JEREMIAH CHAPTER 48
The judgment of Moab, Jeremiah 48:1-6, for their pride, Jeremiah 48:7-10; for their security and human confidence, Jeremiah 48:11-25; especially for their contempt of God, and insolence towards his people, Jeremiah 48:26-46. Their restoration, Jeremiah 48:47.
The prophet having, Jer 46; denounced God’s judgment against Egypt, and against the Philistines, Jer 47, in this chapter he cometh to do the like against the Moabites. Moab, the father of these Moabites, was the son of Lot, Genesis 19:37. the Moabites’ country lay in the way the Israelites went to Canaan, Numbers 21:11,13, near the country of the Ammonites. Balak was king of it when the Israelites passed by it, who sent for the sorcerer Balaam to curse them, Numbers 22:5, who, Numbers 24:5, &c., blessed them. They seduced the Israelites to adultery and idolatry, Numbers 25:1.
Moab was a large country, and had many cities; we shall have divers of them named in this chapter; the first that we read of Nebo in holy writ is Numbers 32:3,38. Reuben built both that and Kirathaim, as may be read there, Numbers 32:38,39. It was also the name of a mountain, Deuteronomy 34:1. It should seem that in Jeremiah’s time, the Moabites had got both the possession of Nebo, and Kiriathaim, and
Misgab, of which we read no more in Scripture. It seems to be a city built upon some hill or high place. The prophet threateneth ruin to all these three cities.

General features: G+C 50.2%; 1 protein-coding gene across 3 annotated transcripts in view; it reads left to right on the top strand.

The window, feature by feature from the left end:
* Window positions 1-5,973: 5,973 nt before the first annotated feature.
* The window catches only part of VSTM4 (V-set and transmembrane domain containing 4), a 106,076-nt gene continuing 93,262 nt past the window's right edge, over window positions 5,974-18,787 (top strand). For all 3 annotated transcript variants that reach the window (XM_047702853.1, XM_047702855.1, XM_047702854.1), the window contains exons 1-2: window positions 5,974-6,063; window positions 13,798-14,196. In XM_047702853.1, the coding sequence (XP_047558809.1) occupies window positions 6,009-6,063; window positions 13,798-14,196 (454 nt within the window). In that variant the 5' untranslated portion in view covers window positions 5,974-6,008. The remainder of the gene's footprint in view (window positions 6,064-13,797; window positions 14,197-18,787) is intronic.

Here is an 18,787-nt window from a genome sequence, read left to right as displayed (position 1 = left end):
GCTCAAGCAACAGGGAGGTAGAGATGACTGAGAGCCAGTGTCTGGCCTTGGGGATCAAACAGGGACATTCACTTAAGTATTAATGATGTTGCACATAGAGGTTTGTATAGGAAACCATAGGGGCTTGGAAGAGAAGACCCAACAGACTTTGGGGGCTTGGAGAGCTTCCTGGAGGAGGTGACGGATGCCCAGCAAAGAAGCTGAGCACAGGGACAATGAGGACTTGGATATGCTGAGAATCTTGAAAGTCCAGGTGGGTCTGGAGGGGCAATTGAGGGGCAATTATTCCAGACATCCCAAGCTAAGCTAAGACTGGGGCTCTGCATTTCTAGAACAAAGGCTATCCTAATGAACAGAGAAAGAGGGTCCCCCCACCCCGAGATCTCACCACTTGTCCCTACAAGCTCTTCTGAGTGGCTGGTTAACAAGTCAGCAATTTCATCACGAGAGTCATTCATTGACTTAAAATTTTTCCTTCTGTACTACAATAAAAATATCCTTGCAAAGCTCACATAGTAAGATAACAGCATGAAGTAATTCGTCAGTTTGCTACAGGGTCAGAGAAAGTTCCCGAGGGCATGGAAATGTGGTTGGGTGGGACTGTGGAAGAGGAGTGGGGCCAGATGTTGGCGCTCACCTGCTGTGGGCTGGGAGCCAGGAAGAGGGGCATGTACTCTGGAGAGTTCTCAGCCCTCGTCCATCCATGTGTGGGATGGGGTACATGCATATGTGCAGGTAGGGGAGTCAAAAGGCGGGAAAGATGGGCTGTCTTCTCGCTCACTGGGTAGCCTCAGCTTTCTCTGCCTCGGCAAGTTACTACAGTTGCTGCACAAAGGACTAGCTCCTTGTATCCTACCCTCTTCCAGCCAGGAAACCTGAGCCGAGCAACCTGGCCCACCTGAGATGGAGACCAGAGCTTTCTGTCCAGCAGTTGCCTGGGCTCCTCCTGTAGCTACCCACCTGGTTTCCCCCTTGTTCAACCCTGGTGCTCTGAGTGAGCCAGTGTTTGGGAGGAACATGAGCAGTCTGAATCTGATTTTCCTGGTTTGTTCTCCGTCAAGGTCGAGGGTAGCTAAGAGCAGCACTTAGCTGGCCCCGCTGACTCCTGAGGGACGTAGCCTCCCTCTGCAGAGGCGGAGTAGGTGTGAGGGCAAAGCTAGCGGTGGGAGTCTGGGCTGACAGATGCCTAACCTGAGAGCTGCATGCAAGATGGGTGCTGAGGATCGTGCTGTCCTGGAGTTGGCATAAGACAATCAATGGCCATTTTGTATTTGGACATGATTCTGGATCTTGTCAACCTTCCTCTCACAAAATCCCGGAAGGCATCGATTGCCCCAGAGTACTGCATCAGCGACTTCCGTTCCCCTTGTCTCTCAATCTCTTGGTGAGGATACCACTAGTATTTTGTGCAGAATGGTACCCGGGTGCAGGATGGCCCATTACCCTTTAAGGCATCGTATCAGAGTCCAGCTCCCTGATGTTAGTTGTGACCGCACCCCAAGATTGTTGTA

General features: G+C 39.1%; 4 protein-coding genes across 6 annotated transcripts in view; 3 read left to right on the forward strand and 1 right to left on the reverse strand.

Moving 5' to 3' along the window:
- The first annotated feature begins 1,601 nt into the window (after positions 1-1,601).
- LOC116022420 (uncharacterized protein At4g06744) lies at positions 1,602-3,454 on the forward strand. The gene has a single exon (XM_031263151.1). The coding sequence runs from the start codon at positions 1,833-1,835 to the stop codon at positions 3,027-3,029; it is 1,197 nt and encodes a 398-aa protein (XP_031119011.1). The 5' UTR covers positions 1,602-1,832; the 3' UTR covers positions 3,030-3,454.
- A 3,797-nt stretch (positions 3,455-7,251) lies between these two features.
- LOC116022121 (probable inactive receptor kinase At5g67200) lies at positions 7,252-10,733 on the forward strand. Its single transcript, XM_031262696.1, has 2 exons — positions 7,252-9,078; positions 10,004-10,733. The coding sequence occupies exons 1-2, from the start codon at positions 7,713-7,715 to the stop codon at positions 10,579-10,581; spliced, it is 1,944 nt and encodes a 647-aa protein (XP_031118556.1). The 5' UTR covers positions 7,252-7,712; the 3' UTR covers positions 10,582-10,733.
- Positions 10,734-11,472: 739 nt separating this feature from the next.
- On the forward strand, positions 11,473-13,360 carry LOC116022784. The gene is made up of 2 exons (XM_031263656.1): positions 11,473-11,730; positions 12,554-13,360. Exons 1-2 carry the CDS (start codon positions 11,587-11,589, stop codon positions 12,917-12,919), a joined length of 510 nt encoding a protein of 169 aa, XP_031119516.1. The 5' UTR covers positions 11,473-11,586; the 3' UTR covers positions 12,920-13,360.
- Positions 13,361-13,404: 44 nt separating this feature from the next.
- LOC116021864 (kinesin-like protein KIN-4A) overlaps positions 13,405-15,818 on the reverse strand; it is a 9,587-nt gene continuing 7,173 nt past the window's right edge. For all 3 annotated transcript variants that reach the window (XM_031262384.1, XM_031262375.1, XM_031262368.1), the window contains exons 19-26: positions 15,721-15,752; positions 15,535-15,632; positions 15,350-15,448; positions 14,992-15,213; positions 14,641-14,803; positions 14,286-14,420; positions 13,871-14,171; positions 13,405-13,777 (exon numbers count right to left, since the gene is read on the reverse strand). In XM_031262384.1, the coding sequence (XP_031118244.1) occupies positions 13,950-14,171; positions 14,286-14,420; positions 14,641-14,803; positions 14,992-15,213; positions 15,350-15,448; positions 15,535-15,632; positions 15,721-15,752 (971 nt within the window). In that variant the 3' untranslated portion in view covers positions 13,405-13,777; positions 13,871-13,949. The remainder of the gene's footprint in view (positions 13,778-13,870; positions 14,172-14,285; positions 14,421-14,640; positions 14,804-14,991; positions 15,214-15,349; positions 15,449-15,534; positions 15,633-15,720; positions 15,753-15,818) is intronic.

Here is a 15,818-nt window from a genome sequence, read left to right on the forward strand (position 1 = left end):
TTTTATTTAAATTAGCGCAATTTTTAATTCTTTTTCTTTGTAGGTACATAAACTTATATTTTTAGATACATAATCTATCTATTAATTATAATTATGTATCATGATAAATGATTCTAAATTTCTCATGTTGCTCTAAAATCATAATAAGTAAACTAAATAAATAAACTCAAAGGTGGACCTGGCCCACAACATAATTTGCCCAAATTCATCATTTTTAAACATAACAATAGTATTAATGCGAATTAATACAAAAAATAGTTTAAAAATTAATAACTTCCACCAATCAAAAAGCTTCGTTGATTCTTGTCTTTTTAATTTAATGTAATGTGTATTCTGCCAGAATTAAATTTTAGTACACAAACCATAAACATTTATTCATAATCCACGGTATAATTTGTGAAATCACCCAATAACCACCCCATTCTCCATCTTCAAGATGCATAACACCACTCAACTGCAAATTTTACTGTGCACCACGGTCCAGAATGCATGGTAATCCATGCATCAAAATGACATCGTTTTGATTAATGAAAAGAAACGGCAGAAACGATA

Heshbon was formerly the city of Sihon, Numbers 21:26; it became afterward one of the principal cities of the Moabites, as appeareth from Isaiah 15:4; which maketh the learned author of our English Annotations think our translation not so good; for why should they devise evil in Heshbon against Moab, unless the enemies sat there in council, when they had taken it, against the other parts of the country? But possibly the sense is, they shall no more in Heshbon magnify Moab, or Moab shall no more glory of Heshbon, for the enemies had contrived the ruin of it.
Madmen was another city in the country of Moab. Some think the same with Ptolemy’s Madiama. To that city also the prophet threateneth ruin and destruction by the sword.
Another city of Moab, mentioned only in this place, and in Isaiah 15:5. Some think it the same with Horon, where Sanballat was born, Nehemiah 2:10 13:28. The prophet threatens also ruin and destruction to this city.
Moab was both the name of the whole country, and of a principal city in it. Some by it here understand the city; by her
little ones some understand little children; others, inferior magistrates, or the common people.
Luhith we read only in this place, and Isaiah 15:5; it was a city of Moab, and situated upon a hill, as appears both here and where it is mentioned in Isaiah. Some think that to this city the Moabites fled for sanctuary from the Chaldeans, and fleeing made so great an outcry that their enemies who pursued them heard their cry.
It is of no great moment whether we understand these as the words of the Moabites, calling one to another to flee, and save their lives, though they lost all they had, and left themselves as bare as a naked tree; or as the words of the prophets speaking to the Moabites to the same sense.
Whether by works in this place he meant their riches, got by the labour of their hands, or their idols, which often are called, by way of defamation, the works of their own hands, or their fortifications, is not much considerable; a confidence in creatures, opposed to a confidence in God, is doubtless the sin here intended, whatever the ground of it was, whether their idols, or riches, or fortified places.